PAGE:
US lab reveals horrifying archive footage of atmospheric nuclear tests

DAILY SABAH WITH WIRES
ISTANBUL
Published 18.04.2017 17:51
Updated 18.04.2017 20:07

A U.S. federal science facility has recovered thousands of pieces of footage depicting atmospheric nuclear tests conducted between 1945 until they were banned in 1963, highlighting the extent of the damage that would be caused by some of the most powerful weapons of mass destruction in the world.

The Lawrence Livermore National Lab (LNLL) in California has made nearly 10,000 videos public, which were previously classified and decomposing in the archives.

The high-speed videos of some 210 explosions show the atmospheric nuclear tests on land and sea at the height of the Cold War and nuclear arms race between the U.S. and the Soviet Union.

The tests were carried in atolls in Pacific and Atlantic oceans, in addition to deserts in the southwestern U.S. Due to their environmental hazards, such tests were terminated by a number of countries including the U.S. with the introduction of 1963 Treaty Banning Nuclear Weapon Tests in the Atmosphere, in Outer Space and Under Water. However, France and China continued to carry out atmospheric tests until 1974 and 1980, respectively.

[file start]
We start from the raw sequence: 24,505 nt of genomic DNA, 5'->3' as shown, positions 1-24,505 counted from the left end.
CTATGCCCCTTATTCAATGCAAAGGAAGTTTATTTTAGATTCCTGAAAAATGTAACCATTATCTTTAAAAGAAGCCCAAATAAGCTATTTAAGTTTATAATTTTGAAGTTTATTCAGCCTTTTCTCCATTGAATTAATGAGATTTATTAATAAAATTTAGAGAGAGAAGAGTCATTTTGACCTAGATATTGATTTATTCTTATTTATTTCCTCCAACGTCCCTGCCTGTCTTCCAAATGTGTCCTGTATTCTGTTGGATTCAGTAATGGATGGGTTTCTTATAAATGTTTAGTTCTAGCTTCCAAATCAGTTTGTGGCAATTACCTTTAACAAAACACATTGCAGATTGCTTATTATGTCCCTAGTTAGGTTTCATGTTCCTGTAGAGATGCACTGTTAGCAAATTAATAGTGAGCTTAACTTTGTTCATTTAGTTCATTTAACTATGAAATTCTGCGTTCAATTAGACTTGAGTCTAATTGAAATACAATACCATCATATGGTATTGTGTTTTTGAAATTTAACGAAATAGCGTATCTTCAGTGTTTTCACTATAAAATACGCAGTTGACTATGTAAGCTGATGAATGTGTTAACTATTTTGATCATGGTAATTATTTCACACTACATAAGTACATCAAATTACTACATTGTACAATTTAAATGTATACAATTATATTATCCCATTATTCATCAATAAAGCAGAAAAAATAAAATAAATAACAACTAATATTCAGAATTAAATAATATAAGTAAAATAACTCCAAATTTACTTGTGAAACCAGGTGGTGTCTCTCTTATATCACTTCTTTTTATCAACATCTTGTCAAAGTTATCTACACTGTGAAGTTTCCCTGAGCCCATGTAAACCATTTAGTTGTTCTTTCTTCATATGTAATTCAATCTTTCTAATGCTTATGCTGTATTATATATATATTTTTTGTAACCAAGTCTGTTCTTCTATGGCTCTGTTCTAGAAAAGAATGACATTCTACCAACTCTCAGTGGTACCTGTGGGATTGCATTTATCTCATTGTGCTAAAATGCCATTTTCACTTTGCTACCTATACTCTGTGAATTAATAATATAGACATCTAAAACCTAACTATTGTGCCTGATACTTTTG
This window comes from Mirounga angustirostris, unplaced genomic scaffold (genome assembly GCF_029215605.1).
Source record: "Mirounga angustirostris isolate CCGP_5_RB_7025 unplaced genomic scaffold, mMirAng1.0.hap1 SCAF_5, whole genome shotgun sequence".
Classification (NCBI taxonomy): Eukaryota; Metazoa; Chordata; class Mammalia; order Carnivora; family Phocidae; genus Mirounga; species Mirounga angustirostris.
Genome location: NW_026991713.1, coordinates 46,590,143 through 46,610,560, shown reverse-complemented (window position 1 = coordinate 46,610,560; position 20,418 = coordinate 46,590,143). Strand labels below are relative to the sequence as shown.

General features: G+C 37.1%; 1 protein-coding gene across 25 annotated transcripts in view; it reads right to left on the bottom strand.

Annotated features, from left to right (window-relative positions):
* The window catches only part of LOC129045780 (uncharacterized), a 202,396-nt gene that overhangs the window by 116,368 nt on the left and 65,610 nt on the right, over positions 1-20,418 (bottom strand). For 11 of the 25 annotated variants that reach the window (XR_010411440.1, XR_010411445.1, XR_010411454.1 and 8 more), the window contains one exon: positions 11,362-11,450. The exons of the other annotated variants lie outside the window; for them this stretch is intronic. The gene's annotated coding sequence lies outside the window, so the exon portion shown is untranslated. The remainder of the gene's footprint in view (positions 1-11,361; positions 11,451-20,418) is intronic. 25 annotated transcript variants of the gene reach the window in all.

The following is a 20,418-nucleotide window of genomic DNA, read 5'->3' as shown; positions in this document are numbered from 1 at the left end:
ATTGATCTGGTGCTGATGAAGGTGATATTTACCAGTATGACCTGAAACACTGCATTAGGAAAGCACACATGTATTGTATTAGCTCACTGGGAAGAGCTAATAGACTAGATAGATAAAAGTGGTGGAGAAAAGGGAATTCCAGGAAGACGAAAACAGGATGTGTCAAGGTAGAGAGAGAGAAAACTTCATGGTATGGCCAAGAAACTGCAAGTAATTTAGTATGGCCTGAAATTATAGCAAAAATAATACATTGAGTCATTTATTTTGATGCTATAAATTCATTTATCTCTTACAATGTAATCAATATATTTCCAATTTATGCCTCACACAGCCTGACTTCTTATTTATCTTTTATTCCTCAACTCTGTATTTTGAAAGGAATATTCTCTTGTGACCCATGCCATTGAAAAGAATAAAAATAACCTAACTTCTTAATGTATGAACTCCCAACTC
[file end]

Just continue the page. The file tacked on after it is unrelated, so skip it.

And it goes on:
The LNLL said in a statement on March 15 that a group of researchers spent five years locating, recovering and digitizing the footage, which was spread in various sites around the country. 64 of these videos were uploaded in a playlist on Youtube.

Greg Spriggs, a nuclear weapon physicist from the LNLL, said that current technology would help scientists to better analyze the data obtained from the explosion footage than technology from the 1950's.

"It's just unbelievable how much energy's released," Spriggs in the statement. "We hope that we would never have to use a nuclear weapon ever again. I think that if we capture the history of this and show what the force of these weapons are and how much devastation they can wreak, then maybe people will be reluctant to use them."

He added that the complete process of scanning, analysis and declassification would take another two years.

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